Naqshbandiya Foundation for Islamic Education

The Naqshbandiya Foundation for Islamic Education (NFIE) is a non-profit, tax exempt, religious and educational organization dedicated to serve Islam with a special focus on Tasawwuf(Sufism),

Monday, April 19, 2021

Shaykh Abdal Hakim Murad : Paradigm of Leadership - Class # 5 William Williamson (Abdullah Fadhil )

 Shaykh Abdal Hakim Murad : Paradigm of Leadership - Class # 5 William Williamson (Abdullah Fadhil) 

In learning the qualities of William Williamson, we see that Islam works well as a religion for free-spirited people; for those who were more comfortable with nature than with cities, those who were not afraid of discomfort or death but valued the qualitative intensity of traditional human life over and against the comforts of modernity.This talk was delivered on February 9, 2019. Cambridge Muslim College

YouTube Lecture:

"The Anglo-Muslim community has produced many stormy petrels over the centuries. Religious dissidents, adventurers, romancers, scholar-pilgrims – all have enriched the diverse and colourful story that is British Islam. Peter Lyall, the Scotsman who became an admiral in the Ottoman navy; Abdullah Quilliam, the Liverpool solicitor who founded a mosque and orphanage in which Christian waifs were raised as Muslims; Benjamin Bishop, His Majesty’s consul in Cairo who turned Muslim and mysteriously disappeared; Lord Headley the peer; Lady Evelyn Cobbold the explorer and pilgrim to Mecca; Mubarak Churchward, the stage-painter and friend of Lily Langtry; the anonymous Scotsman who became governor of Madina; and many more. Few, however, lived such adventurous lives as the celebrated Hajji Abdullah Fadhil al-Zubayr, born William Williamson, remembered even today in the Gulf and Iraq, where his many descendants still retell his exploits."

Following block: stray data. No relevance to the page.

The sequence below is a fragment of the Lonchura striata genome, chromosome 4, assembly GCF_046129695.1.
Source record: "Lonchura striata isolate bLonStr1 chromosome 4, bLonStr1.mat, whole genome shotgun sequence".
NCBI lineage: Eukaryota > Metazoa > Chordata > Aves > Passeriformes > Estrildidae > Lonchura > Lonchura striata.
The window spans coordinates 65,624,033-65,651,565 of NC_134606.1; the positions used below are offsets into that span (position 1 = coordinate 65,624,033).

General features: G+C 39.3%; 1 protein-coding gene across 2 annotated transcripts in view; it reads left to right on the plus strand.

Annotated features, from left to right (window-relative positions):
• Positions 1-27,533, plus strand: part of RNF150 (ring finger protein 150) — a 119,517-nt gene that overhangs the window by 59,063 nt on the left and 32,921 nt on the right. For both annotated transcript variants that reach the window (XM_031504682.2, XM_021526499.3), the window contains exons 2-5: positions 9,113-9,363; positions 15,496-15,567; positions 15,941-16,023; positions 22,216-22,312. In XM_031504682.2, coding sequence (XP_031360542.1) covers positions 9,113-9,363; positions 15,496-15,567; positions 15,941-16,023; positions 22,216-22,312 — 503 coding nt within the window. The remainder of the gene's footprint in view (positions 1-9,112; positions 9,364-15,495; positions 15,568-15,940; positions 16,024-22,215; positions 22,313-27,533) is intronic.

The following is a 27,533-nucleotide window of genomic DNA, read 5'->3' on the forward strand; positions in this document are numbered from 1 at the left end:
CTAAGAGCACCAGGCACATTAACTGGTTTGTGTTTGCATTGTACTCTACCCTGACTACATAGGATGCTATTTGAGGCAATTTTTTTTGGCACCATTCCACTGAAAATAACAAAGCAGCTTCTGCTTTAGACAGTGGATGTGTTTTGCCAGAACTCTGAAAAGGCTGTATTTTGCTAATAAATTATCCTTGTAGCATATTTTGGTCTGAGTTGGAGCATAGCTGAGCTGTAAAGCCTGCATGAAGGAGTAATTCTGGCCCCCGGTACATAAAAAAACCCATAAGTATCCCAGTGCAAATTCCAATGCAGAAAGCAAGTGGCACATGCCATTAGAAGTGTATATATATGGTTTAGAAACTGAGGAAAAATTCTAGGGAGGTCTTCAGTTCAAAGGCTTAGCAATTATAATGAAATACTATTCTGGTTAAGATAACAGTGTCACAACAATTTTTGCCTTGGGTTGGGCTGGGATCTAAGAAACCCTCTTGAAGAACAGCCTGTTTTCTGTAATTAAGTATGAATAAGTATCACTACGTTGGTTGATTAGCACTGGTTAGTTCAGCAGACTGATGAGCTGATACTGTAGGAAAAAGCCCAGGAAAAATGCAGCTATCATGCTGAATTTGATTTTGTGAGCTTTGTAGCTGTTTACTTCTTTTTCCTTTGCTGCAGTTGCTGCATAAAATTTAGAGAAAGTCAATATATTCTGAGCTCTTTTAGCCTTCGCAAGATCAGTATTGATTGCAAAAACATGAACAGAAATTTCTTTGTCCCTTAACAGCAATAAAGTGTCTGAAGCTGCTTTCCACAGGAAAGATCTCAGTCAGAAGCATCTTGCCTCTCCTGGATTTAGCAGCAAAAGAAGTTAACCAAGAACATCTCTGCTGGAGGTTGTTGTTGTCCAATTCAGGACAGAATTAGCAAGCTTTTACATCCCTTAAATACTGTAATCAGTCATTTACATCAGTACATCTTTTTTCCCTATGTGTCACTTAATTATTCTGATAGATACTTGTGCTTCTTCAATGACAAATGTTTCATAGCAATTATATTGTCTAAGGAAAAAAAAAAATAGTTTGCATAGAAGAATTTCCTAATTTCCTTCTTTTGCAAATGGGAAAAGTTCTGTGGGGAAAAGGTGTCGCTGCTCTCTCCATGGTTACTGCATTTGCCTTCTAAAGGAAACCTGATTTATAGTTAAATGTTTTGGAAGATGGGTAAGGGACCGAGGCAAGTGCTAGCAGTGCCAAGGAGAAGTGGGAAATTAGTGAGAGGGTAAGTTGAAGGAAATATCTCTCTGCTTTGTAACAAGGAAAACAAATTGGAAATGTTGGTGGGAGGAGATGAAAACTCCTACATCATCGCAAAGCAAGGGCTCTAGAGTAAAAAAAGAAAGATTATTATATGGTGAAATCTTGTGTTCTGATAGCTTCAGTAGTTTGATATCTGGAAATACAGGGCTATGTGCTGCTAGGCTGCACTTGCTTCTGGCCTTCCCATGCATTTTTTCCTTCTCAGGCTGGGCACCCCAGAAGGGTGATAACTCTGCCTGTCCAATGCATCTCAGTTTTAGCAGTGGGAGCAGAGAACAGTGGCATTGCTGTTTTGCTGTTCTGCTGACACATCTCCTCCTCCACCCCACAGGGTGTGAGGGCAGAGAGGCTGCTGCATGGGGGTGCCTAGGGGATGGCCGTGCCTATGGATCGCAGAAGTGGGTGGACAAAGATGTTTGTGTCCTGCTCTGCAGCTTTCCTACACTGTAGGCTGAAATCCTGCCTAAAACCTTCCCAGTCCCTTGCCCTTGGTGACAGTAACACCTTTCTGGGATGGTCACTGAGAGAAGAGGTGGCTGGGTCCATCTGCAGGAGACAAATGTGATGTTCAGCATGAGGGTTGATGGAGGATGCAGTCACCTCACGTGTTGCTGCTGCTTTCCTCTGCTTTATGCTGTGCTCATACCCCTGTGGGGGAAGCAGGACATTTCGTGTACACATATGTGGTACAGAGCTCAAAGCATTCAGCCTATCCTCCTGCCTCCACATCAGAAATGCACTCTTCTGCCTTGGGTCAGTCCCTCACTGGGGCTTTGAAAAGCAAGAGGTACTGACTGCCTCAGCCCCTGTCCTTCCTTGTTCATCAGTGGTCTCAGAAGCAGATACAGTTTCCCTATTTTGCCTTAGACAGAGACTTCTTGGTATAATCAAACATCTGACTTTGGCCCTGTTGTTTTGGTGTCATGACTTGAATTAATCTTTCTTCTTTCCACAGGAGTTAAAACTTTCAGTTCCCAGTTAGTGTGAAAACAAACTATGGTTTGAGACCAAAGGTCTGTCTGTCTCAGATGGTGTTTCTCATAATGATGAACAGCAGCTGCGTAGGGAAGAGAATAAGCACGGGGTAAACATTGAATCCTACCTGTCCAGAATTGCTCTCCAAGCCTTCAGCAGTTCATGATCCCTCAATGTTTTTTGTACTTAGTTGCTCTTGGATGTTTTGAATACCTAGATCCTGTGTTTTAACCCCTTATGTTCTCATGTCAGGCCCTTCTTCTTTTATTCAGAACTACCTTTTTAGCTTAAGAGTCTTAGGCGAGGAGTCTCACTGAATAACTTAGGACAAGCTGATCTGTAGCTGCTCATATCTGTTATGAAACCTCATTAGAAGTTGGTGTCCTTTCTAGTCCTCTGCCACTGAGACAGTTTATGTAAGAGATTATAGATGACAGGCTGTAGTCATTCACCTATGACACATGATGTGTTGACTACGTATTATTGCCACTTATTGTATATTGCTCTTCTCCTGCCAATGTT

"For the next two years, Abdullah studied Arabic and Islam under the ulema of Kuweit. He also spent time travelling through the flat immensities of the northern Arabian deserts, where he learned to love the camel and the Arabian horse. Buying and selling these animals brought him a modest income, with which he was able to contemplate the next great turning-point of his life: joining the Hajj caravan of 1894."

"The Hajji left the oil business in 1937, and retired to a small house in the village of Kut al-Hajjaj near Basra. Here he raised children and grandchildren, amazing them with tales of his remarkable life. For fifteen years thereafter, until his health failed him, he was a regular sight at the Ashar Mosque in Basra, and seldom missed the opportunity of attending a well-delivered class on religion. Back at home, he would sit with his amber and black prayer beads, his collection of religious books, and – a lifetime indulgence – a set of penny-Westerns with titles like Two-Gun Pete and Mayhem in Dodge City. Nothng could be more remote from the quiet desk-bound career which his father had planned for him on a distant Victorian afternoon; but the Hajji, whose path through life demonstrated so colourfully the universal appeal of Islam and the resilience of his native temper, would not have had it any other way. Loved by his large and vigorous family, he passed into the mercy of his Lord with a heart as serene as it was full of years."

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